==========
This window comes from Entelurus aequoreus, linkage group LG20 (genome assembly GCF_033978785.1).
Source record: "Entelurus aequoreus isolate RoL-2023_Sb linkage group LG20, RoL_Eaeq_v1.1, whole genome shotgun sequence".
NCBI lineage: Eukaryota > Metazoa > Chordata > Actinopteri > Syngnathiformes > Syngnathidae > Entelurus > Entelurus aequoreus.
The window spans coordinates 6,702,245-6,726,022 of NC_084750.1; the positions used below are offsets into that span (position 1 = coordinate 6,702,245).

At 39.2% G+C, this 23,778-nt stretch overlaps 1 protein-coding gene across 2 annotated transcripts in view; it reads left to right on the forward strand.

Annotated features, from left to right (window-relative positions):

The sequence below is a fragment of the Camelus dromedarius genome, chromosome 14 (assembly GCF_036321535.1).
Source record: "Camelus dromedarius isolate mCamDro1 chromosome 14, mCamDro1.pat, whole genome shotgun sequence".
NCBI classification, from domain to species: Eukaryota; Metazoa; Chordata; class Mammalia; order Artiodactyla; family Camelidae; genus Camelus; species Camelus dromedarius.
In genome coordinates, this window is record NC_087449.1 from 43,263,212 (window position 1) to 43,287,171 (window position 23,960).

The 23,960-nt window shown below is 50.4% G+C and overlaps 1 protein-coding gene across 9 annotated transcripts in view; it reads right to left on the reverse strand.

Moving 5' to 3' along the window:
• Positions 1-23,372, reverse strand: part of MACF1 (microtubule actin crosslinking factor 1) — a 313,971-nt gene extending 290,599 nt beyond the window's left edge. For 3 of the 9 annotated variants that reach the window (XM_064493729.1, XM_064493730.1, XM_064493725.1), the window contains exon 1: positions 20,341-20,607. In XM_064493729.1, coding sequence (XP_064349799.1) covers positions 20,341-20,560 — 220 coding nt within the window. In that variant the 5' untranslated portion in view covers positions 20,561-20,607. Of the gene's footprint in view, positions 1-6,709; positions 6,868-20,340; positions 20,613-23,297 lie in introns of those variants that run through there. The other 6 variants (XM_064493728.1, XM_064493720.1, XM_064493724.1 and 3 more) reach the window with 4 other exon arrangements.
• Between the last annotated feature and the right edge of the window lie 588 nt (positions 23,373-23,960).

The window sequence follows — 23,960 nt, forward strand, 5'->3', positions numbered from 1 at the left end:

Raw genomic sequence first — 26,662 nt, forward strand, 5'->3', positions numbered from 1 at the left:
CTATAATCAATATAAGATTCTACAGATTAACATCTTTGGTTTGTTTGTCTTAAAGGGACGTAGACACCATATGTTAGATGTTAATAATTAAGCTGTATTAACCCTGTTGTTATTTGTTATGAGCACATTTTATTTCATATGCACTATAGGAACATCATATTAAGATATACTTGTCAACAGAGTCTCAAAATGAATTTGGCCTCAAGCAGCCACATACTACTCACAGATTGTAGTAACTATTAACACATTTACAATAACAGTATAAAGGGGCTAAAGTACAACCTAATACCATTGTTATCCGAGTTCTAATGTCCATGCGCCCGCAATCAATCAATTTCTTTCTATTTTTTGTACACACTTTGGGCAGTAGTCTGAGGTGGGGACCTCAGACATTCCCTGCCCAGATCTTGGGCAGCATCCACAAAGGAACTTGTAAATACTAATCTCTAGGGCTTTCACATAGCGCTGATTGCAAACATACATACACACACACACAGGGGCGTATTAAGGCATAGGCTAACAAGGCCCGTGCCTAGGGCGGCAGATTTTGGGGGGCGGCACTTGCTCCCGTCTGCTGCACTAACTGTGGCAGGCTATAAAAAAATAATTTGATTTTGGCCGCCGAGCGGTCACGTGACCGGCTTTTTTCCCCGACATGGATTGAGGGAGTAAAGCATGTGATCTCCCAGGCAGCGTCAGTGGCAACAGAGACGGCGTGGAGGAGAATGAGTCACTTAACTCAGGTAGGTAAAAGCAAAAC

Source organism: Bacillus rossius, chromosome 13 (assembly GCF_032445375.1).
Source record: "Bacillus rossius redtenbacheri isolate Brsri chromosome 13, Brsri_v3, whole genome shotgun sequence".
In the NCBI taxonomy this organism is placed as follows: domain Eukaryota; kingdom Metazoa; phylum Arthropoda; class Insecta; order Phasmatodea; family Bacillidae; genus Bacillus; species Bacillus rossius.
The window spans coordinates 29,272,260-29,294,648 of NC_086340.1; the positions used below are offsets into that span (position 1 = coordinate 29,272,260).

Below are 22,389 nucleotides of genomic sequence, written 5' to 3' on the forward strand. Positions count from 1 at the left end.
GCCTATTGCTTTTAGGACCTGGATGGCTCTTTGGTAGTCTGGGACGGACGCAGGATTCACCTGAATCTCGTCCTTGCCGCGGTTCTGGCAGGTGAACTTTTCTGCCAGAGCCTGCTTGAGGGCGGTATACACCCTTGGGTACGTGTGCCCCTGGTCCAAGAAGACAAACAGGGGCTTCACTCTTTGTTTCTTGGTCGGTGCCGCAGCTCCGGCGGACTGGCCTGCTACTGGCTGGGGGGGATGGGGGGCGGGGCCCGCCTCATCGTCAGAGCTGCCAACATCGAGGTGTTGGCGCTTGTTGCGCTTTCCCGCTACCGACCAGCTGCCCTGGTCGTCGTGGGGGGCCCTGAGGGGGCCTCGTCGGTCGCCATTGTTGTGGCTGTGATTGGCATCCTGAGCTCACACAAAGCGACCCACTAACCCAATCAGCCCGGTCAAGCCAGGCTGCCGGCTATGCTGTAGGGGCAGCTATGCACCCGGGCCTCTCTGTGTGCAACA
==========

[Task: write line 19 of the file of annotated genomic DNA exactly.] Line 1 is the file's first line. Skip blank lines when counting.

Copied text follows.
Source record: "Bacillus rossius redtenbacheri isolate Brsri chromosome 13, Brsri_v3, whole genome shotgun sequence".